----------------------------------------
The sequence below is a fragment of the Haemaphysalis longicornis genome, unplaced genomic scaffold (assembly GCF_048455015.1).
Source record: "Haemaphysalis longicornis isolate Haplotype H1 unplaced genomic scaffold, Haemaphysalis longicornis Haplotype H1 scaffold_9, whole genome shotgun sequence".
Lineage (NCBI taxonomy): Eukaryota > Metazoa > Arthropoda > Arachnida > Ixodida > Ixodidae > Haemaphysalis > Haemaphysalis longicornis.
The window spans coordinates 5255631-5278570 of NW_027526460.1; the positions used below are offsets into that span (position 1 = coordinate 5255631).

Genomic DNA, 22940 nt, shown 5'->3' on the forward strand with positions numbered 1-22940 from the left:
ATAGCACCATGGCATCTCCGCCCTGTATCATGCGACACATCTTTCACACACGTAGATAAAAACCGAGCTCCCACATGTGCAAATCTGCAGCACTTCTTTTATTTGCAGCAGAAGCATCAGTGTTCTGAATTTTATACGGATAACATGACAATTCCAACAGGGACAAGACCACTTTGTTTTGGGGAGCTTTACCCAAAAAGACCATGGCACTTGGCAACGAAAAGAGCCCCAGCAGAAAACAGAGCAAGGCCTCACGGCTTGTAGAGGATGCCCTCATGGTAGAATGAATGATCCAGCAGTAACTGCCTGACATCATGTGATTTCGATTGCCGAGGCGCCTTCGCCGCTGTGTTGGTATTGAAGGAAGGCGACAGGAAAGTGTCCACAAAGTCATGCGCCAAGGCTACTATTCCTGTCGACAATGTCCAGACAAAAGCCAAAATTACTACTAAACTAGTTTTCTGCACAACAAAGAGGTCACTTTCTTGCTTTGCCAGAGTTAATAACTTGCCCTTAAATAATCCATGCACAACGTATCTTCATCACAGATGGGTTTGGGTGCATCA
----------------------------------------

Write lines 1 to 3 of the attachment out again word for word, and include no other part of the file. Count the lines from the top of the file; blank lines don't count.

The sequence below is a fragment of the Haemaphysalis longicornis genome, unplaced genomic scaffold (assembly GCF_048455015.1).
Source record: "Haemaphysalis longicornis isolate Haplotype H1 unplaced genomic scaffold, Haemaphysalis longicornis Haplotype H1 scaffold_9, whole genome shotgun sequence".
Lineage (NCBI taxonomy): Eukaryota > Metazoa > Arthropoda > Arachnida > Ixodida > Ixodidae > Haemaphysalis > Haemaphysalis longicornis.